A few percent shortOn Twitter, there are tweets joking that President Moon Jae-in’s approval rating is 172 percent. That’s because Moon boasts a 71.6 percent approval rating, according to Real Meter’s poll on Jan. 8, and U.S. President Donald Trump told Moon in a phone conversation Jan. 4, “The U.S. is behind you 100 percent.” Moon’s supporters are proud of the solid approval rating. On Jan. 6 at the New Year’s press conference on inter-Korean talks, Trump said, “I am behind that 100 percent.”
In fact, Trump likes to say “100 percent” as he often uses plain English that elementary school kids would use. He repeats the same, simple phrases to maximize the impact. In the summit meeting with Japanese Prime Minister Shinzo Abe in February 2017, he said, “The United States of America stands behind Japan, its great ally, 100 percent.” Japan used Trump’s way of speech to win his heart. After the Las Vegas shooting incident in October, Abe called Trump and said, Japan was “100 percent” behind the American people. Trump called Abe a “true friend.” In a phone call with Abe before the Asia tour in November, Trump said that Japan and the United States are 100 percent together.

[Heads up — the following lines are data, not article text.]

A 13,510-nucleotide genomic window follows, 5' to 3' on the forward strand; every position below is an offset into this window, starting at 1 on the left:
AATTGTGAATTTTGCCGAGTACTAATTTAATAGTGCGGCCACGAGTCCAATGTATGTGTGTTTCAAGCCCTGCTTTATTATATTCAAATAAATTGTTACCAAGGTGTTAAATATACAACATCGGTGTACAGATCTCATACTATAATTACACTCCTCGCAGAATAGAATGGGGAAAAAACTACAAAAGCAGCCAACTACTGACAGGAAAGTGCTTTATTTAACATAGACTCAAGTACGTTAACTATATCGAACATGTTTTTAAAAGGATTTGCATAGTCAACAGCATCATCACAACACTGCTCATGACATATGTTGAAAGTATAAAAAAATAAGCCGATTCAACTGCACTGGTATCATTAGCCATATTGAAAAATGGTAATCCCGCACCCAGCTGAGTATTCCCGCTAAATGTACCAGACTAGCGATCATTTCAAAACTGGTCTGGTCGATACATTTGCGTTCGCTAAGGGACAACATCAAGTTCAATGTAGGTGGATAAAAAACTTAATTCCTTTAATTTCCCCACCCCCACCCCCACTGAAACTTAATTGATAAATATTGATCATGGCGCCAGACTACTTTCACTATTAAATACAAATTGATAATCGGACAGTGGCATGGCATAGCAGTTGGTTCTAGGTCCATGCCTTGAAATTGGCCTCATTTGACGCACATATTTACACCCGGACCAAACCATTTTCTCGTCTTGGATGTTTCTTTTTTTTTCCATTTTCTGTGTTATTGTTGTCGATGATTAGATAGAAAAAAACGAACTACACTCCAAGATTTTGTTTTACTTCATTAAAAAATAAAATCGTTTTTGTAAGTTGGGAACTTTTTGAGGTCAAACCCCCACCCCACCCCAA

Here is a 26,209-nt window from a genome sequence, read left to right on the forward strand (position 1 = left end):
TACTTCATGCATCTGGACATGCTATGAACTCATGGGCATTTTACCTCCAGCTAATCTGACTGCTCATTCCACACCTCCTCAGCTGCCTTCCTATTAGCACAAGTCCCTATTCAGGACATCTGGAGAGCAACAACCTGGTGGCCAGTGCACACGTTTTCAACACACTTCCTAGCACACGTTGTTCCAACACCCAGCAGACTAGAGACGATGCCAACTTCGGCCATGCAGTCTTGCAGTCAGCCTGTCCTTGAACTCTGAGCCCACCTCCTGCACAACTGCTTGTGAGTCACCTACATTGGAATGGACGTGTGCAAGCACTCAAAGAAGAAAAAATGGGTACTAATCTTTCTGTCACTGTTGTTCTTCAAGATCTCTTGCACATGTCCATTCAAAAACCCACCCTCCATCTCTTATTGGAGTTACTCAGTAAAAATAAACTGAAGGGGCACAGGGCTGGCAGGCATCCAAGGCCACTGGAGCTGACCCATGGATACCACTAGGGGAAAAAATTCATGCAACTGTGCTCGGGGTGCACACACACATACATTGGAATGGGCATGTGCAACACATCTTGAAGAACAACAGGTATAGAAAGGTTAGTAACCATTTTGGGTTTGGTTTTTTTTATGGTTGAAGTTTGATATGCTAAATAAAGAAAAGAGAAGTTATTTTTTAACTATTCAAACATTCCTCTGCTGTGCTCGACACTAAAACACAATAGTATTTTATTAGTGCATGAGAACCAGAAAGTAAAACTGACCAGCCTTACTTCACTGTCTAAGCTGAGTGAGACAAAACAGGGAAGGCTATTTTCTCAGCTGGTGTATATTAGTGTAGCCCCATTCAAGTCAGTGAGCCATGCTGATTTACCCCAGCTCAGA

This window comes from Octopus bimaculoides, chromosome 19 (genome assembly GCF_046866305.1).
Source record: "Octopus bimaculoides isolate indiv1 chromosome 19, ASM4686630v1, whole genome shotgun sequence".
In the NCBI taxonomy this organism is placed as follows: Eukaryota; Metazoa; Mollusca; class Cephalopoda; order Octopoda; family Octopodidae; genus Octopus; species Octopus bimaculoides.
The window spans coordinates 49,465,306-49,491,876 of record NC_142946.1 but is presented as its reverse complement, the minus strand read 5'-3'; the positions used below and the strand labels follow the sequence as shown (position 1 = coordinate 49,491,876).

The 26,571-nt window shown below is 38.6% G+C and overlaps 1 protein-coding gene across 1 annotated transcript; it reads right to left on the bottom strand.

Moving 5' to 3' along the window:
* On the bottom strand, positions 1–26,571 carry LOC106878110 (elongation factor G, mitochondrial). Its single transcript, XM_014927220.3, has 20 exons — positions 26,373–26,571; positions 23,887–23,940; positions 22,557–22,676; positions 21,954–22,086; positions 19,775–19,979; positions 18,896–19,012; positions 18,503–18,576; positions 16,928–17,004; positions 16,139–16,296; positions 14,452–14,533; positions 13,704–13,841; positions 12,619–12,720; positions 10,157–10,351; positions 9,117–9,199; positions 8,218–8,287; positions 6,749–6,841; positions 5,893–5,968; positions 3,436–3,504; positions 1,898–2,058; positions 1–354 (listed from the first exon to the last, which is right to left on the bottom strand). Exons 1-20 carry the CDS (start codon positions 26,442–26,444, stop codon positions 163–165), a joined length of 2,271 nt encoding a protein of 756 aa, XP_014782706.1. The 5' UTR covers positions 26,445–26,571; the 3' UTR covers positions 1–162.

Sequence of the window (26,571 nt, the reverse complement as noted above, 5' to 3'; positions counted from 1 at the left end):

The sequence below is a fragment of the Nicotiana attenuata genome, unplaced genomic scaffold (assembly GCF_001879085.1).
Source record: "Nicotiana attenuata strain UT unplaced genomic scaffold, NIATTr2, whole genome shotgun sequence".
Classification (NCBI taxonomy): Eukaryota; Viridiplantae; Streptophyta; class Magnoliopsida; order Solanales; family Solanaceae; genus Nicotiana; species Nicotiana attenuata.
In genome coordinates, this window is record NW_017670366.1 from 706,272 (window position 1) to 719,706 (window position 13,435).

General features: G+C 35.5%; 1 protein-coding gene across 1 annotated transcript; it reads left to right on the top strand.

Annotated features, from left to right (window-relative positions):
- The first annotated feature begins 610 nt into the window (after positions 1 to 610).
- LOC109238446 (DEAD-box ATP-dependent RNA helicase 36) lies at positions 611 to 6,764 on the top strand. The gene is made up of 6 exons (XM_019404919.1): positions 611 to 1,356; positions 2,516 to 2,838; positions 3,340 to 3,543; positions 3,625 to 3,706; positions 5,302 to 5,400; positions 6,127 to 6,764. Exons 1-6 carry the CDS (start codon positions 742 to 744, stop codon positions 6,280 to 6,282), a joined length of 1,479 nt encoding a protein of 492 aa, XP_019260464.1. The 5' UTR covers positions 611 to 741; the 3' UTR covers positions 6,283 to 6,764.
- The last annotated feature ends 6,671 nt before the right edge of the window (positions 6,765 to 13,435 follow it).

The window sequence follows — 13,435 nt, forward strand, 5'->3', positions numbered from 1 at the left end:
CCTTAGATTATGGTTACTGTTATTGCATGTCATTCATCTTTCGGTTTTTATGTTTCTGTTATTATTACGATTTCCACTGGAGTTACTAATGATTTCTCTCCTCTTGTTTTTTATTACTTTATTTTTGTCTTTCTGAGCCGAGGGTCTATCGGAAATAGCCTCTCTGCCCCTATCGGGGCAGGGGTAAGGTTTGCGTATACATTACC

But Trump’s 100 percent is not necessarily 100 percent. During his presidential campaign in 2015, he said that he saw hundreds of Muslims celebrating in New Jersey at the time of the Sept. 11 attacks. While it turned out to be false, Trump claimed he was 100 percent sure.
At the New Year’s press conference this year, when asked about colluding with Russia on intervening in the U.S. presidential election, Trump said, “Everything I’ve done is 100 percent proper.”
The statements by the Blue House and the White House after the phone call between the two leaders on Jan. 4 were slightly different and some found it controversial. However, it is only natural and should not matter. It is standard diplomatic practice for each country to have a different interpretation.
The White House may not include Trump’s 100 percent in the statement because he uses the expression often. As a president-elect, Trump had a call with now-impeached former President Park Geun-hye, who was secluded in the Blue House during the candlelight protests in November 2016. As Park stressed the Korea-U.S. alliance, Trump showed 100 percent support. Some supporters of Moon may not want to admit it, but Trump uses 100 percent quite liberally.
JoongAng Ilbo, Jan. 9, Page 31
*The author is an editorial writer of the JoongAng Ilbo.
More in Fountain
Overlooked and undermined
A suspicious travel ban
The secret of the subsidy
Dilemmas of a ‘risk society’
The grim reality of Covid control